The Bulls would have given Gallinari more money, according to Weiss, but his affection for the Celtics prompted him to take their offer of $13.3MM over the next two seasons. Now that he’s officially in Boston, the forward wants to be part of bringing an 18th NBA championship to the city.

“You walk even in this facility, you look around and see what’s going on around the banners and the history and everything the Celtics were about, it was an easy choice,” Gallinari said.

There’s more from Boston:

  • Center Robert Williams isn’t showing any ill effects from playing in the postseason after undergoing meniscus surgery in March, a source tells Sean Deveney of Heavy. Williams dealt with frequent knee soreness and swelling, but he was still able to be on the court for 17 of Boston’s 24 games in its run to the NBA Finals. He hasn’t experienced any knee issues since then, according to Deveney’s source, and will resume training after a six-week rest period.
  • Al Horford is likely to see a reduction in playing time next season, Brian Robb of MassLive speculates in a mailbag column. He points out that Horford was fresher heading into this season because he was coming off a year in which he played just 28 games for Oklahoma City. The changes the Celtics have made so far this summer have created a deeper bench and provide more opportunity to rest Horford, particularly in back-to-backs.
  • The Celtics aren’t likely to get involved in Donovan Mitchell trade talks, Robb adds in a separate story, citing league sources, but he notes that there are other ways for Boston to benefit. Robb points to Jarred Vanderbilt as a low-cost option that the Jazz might make available.

Celtics Notes: Bryant, Trade Exception, Tax, Horford, Davison

The Celtics had an open offer out to Thomas Bryant to fill the backup center spot in the rotation, team sources tell Jared Weiss of The Athletic, but Bryant opted to join the Lakers on a one-year, minimum-salary deal because he has a chance to become the starting center. Other teams that were interested in Bryant’s services included the Raptors, Bucks and Jazz, according to Chris Haynes of Yahoo Sports, who reported that Bryant was signing with Los Angeles.

Weiss writes that Bryant was taking a wait-and-see approach to how the Kevin Durant situation might play out in case another opportunity arose, but he decided to accept the Lakers’ offer before it disappeared. As Weiss relays, with Bryant off the board and the free agent center options either aging or relatively unproven, it remains to be seen which player Celtics president of basketball operations Brad Stevens might find to fill the backup role.

Here are a few more notes from Weiss about Boston’s plans for the rest of the roster:

  • The Celtics are still considering ways to use the $17,142,857 traded player exception (created by the Evan Fournier sign-and-trade to New York last summer) that expires on July 18, as our tracker shows. However, Weiss reports that the team is unlikely to use it on a high-salary player due to luxury tax concerns. According to Danny Leroux of The Athletic, Boston is $20.2MM over the tax line with 12 players on the standard roster, which amounts to a $45.8MM tax bill. If the team used the full $17.1MM trade exception, that bill would nearly triple, per The Athletic.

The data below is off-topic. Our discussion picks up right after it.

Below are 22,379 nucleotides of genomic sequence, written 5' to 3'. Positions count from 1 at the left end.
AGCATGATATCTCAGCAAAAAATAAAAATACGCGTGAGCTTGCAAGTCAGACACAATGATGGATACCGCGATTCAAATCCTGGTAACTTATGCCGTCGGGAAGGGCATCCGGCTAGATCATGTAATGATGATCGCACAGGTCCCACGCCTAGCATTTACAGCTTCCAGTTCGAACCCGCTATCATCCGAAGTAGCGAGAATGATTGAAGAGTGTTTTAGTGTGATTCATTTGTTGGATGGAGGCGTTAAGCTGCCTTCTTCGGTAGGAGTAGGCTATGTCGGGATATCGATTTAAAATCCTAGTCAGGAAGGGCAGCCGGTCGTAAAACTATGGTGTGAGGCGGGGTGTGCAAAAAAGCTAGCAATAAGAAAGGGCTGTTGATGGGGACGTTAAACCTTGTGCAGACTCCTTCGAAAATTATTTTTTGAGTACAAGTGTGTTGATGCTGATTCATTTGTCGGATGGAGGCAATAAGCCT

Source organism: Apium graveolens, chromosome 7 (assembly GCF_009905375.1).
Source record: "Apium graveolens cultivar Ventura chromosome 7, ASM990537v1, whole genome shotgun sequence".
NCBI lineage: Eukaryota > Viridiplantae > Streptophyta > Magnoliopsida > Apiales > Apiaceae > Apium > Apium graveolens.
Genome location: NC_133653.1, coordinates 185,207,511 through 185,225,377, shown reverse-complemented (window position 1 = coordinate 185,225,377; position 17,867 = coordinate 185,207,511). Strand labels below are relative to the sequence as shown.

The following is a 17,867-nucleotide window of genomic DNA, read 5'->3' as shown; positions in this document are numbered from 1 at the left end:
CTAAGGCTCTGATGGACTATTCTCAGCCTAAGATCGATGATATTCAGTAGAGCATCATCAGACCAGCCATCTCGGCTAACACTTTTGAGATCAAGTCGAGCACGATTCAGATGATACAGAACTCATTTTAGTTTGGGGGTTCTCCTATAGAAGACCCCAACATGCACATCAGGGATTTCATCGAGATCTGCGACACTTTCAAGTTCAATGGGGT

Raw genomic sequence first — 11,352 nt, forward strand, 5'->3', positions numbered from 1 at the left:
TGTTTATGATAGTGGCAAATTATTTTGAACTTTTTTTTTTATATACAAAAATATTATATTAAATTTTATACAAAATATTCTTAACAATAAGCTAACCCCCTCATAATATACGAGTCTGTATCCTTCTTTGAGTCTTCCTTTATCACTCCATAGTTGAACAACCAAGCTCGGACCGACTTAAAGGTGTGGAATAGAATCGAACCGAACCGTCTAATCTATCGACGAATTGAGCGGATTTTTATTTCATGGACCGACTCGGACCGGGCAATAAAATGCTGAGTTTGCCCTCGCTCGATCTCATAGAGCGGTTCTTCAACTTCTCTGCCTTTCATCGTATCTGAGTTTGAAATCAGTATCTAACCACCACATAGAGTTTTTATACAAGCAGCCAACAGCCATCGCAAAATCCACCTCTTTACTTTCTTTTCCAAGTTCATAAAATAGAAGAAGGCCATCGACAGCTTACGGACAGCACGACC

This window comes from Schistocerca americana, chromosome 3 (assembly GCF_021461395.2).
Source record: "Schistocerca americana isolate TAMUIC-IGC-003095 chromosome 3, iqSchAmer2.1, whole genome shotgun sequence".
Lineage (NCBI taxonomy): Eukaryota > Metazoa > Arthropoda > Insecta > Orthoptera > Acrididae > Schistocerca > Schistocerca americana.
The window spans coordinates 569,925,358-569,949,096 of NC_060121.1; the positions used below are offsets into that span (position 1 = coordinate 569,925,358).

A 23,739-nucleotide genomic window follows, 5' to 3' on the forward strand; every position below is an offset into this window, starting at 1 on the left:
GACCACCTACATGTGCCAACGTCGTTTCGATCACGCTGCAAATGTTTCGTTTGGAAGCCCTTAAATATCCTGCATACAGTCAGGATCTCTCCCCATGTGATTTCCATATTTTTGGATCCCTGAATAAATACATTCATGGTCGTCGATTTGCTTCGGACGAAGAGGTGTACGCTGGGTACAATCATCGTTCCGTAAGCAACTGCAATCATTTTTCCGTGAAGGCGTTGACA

• The backup center spot will be important for next season because the Celtics plan to limit Al Horford‘s minutes in the regular season, including sitting out “most” back-to-backs, team sources tell Weiss. Horford turned 36 last month and appeared in 92 games last season (regular season and postseason combined), so ensuring that he’s as spry as he was in the playoffs in 2021/22 is certainly a logical move for a team that hopes to compete for a title again next season.
  • JD Davison, whom the Celtics selected 53rd in the draft a couple of weeks ago, will sign a two-way deal with Boston, but sources tell Weiss that Davison will be given the opportunity to earn a standard roster spot over the coming months. Brodric Thomas, who was on a two-way contract with the Celtics last season and is currently a restricted free agent, will also be given a chance to win one of the final roster spots, according to Weiss.

Celtics Notes: Tatum, Horford, Stoudamire

Coming off another poor shooting night, Jayson Tatum understands that he needs to improve for the Celtics to win the NBA title, writes Tim Bontemps of ESPN. Tatum was 8-of-23 in the Game 4 loss and is shooting just 34% in the Finals.

“I give [the Warriors] credit,” he said. “They’re a great team. They’re playing well. They got a game plan, things like that. But it’s on me. I got to be better. I know I’m impacting the game in other ways, but I got to be more efficient, shoot the ball better, finish at the rim better. I take accountability for that.”

Tatum has been more effective as a passer than a shooter in the series, but Bontemps points out that he has 22 assists and four turnovers in Boston’s two wins, with nine assists and 10 turnovers in the two losses. Coach Ime Udoka believes Tatum is too focused on drawing fouls rather than trying to make his shots when there’s contact.

“At times he’s looking for fouls,” Udoka said. “They are a team that loads up in certain games. He’s finding the outlets. Shooting over two, three guys. That’s the balance of being aggressive and picking your spots and doing what he’s done in previous games, which is kicked it out and got wide-open looks. That’s the ongoing theme, so to speak. Him getting to the basket, being a scorer as well as a playmaker. They do a good job with their rotations. Sometimes hunting fouls instead of going to finish. I’ve seen that in a few games so far.”

There’s more on the Celtics:

  • Boston has been mentioned in trade rumors involving numerous stars in recent years, but most of those deals fell through and the Celtics were forced to build through the draft rather than trying to form a super team, notes Sopan Deb of The New York Times. As a result, they have a young roster that looks like it can be a title contender for a long time.